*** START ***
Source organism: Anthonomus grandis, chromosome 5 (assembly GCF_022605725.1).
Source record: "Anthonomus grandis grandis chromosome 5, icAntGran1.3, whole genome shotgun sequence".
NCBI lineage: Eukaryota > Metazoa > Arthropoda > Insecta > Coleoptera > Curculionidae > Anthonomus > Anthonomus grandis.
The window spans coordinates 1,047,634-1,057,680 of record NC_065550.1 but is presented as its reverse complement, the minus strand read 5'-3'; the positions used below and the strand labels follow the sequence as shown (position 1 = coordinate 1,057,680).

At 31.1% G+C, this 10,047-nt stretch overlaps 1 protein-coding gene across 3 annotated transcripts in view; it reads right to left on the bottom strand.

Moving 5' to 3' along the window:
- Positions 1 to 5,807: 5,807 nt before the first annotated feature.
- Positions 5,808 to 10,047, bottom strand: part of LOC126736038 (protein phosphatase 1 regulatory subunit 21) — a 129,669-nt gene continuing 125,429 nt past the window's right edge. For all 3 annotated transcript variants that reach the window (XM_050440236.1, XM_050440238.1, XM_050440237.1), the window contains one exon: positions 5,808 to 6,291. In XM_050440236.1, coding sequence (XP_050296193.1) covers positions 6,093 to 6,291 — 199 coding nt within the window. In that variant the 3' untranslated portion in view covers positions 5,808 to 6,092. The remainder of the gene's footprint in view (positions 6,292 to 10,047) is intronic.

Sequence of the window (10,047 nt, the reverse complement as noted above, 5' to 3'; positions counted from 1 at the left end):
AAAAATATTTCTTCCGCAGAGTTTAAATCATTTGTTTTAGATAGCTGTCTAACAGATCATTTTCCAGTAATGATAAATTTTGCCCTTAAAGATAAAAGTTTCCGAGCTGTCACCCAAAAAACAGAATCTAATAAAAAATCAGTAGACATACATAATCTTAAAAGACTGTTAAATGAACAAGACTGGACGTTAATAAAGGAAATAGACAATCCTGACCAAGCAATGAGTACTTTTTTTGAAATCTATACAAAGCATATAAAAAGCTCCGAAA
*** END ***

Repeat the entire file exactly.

Source organism: Anthonomus grandis, chromosome 5 (assembly GCF_022605725.1).
Source record: "Anthonomus grandis grandis chromosome 5, icAntGran1.3, whole genome shotgun sequence".
NCBI lineage: Eukaryota > Metazoa > Arthropoda > Insecta > Coleoptera > Curculionidae > Anthonomus > Anthonomus grandis.
The window spans coordinates 1,047,634-1,057,680 of record NC_065550.1 but is presented as its reverse complement, the minus strand read 5'-3'; the positions used below and the strand labels follow the sequence as shown (position 1 = coordinate 1,057,680).

At 31.1% G+C, this 10,047-nt stretch overlaps 1 protein-coding gene across 3 annotated transcripts in view; it reads right to left on the bottom strand.

Moving 5' to 3' along the window:
- Positions 1 to 5,807: 5,807 nt before the first annotated feature.
- Positions 5,808 to 10,047, bottom strand: part of LOC126736038 (protein phosphatase 1 regulatory subunit 21) — a 129,669-nt gene continuing 125,429 nt past the window's right edge. For all 3 annotated transcript variants that reach the window (XM_050440236.1, XM_050440238.1, XM_050440237.1), the window contains one exon: positions 5,808 to 6,291. In XM_050440236.1, coding sequence (XP_050296193.1) covers positions 6,093 to 6,291 — 199 coding nt within the window. In that variant the 3' untranslated portion in view covers positions 5,808 to 6,092. The remainder of the gene's footprint in view (positions 6,292 to 10,047) is intronic.

Sequence of the window (10,047 nt, the reverse complement as noted above, 5' to 3'; positions counted from 1 at the left end):
AAAAATATTTCTTCCGCAGAGTTTAAATCATTTGTTTTAGATAGCTGTCTAACAGATCATTTTCCAGTAATGATAAATTTTGCCCTTAAAGATAAAAGTTTCCGAGCTGTCACCCAAAAAACAGAATCTAATAAAAAATCAGTAGACATACATAATCTTAAAAGACTGTTAAATGAACAAGACTGGACGTTAATAAAGGAAATAGACAATCCTGACCAAGCAATGAGTACTTTTTTTGAAATCTATACAAAGCATATAAAAAGCTCCGAAA